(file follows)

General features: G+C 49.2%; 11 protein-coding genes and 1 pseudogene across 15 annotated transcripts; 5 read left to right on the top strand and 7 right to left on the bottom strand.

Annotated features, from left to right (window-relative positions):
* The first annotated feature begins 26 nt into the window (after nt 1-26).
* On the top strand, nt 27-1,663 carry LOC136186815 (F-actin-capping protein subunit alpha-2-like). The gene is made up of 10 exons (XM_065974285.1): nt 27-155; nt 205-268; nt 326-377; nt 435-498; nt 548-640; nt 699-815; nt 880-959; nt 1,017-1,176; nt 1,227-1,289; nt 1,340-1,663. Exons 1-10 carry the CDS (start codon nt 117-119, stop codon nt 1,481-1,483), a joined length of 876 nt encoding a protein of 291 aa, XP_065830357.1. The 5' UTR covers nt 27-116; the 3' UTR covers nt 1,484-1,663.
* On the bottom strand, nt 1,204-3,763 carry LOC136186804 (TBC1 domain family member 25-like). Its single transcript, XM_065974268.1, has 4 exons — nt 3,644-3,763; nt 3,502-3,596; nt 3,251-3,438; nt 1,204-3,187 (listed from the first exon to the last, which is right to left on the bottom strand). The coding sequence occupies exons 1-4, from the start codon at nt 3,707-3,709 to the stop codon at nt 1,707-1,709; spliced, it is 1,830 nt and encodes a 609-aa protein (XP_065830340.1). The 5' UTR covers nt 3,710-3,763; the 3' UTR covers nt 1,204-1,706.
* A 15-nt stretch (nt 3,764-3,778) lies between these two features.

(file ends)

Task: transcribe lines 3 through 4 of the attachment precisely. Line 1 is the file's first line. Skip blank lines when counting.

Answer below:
* The first annotated feature begins 26 nt into the window (after nt 1-26).
* On the top strand, nt 27-1,663 carry LOC136186815 (F-actin-capping protein subunit alpha-2-like). The gene is made up of 10 exons (XM_065974285.1): nt 27-155; nt 205-268; nt 326-377; nt 435-498; nt 548-640; nt 699-815; nt 880-959; nt 1,017-1,176; nt 1,227-1,289; nt 1,340-1,663. Exons 1-10 carry the CDS (start codon nt 117-119, stop codon nt 1,481-1,483), a joined length of 876 nt encoding a protein of 291 aa, XP_065830357.1. The 5' UTR covers nt 27-116; the 3' UTR covers nt 1,484-1,663.